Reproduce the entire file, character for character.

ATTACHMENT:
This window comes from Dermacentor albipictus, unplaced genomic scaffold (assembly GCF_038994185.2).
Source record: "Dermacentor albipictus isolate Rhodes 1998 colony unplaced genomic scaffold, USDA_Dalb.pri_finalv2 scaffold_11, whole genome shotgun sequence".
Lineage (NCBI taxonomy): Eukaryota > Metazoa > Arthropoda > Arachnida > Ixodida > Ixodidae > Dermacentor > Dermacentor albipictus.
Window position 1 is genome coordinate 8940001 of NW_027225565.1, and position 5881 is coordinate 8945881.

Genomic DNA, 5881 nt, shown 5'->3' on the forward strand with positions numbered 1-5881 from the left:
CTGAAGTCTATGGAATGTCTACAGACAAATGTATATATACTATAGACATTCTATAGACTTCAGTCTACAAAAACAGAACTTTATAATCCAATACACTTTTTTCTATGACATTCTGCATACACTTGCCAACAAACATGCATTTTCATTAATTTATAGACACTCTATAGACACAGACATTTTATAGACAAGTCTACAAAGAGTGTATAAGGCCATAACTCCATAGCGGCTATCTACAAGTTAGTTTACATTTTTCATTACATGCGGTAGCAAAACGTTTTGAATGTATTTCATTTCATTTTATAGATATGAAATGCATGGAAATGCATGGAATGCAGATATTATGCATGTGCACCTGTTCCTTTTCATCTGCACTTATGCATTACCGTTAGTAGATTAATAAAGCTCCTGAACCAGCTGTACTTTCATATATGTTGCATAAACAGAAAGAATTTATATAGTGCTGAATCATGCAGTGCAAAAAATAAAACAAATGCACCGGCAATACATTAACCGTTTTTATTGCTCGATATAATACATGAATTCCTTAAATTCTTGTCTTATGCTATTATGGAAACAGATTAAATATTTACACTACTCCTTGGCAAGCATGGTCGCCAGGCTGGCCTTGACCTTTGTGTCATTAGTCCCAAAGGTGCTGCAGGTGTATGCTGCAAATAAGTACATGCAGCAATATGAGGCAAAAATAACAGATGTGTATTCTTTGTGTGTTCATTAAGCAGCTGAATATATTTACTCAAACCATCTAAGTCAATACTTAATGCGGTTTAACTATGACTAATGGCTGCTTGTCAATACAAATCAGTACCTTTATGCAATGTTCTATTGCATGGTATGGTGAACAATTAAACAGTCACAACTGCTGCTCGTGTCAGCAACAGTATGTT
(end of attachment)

This window comes from Dermacentor albipictus, unplaced genomic scaffold (assembly GCF_038994185.2).
Source record: "Dermacentor albipictus isolate Rhodes 1998 colony unplaced genomic scaffold, USDA_Dalb.pri_finalv2 scaffold_11, whole genome shotgun sequence".
Lineage (NCBI taxonomy): Eukaryota > Metazoa > Arthropoda > Arachnida > Ixodida > Ixodidae > Dermacentor > Dermacentor albipictus.
Window position 1 is genome coordinate 8940001 of NW_027225565.1, and position 5881 is coordinate 8945881.

Genomic DNA, 5881 nt, shown 5'->3' on the forward strand with positions numbered 1-5881 from the left:
CTGAAGTCTATGGAATGTCTACAGACAAATGTATATATACTATAGACATTCTATAGACTTCAGTCTACAAAAACAGAACTTTATAATCCAATACACTTTTTTCTATGACATTCTGCATACACTTGCCAACAAACATGCATTTTCATTAATTTATAGACACTCTATAGACACAGACATTTTATAGACAAGTCTACAAAGAGTGTATAAGGCCATAACTCCATAGCGGCTATCTACAAGTTAGTTTACATTTTTCATTACATGCGGTAGCAAAACGTTTTGAATGTATTTCATTTCATTTTATAGATATGAAATGCATGGAAATGCATGGAATGCAGATATTATGCATGTGCACCTGTTCCTTTTCATCTGCACTTATGCATTACCGTTAGTAGATTAATAAAGCTCCTGAACCAGCTGTACTTTCATATATGTTGCATAAACAGAAAGAATTTATATAGTGCTGAATCATGCAGTGCAAAAAATAAAACAAATGCACCGGCAATACATTAACCGTTTTTATTGCTCGATATAATACATGAATTCCTTAAATTCTTGTCTTATGCTATTATGGAAACAGATTAAATATTTACACTACTCCTTGGCAAGCATGGTCGCCAGGCTGGCCTTGACCTTTGTGTCATTAGTCCCAAAGGTGCTGCAGGTGTATGCTGCAAATAAGTACATGCAGCAATATGAGGCAAAAATAACAGATGTGTATTCTTTGTGTGTTCATTAAGCAGCTGAATATATTTACTCAAACCATCTAAGTCAATACTTAATGCGGTTTAACTATGACTAATGGCTGCTTGTCAATACAAATCAGTACCTTTATGCAATGTTCTATTGCATGGTATGGTGAACAATTAAACAGTCACAACTGCTGCTCGTGTCAGCAACAGTATGTT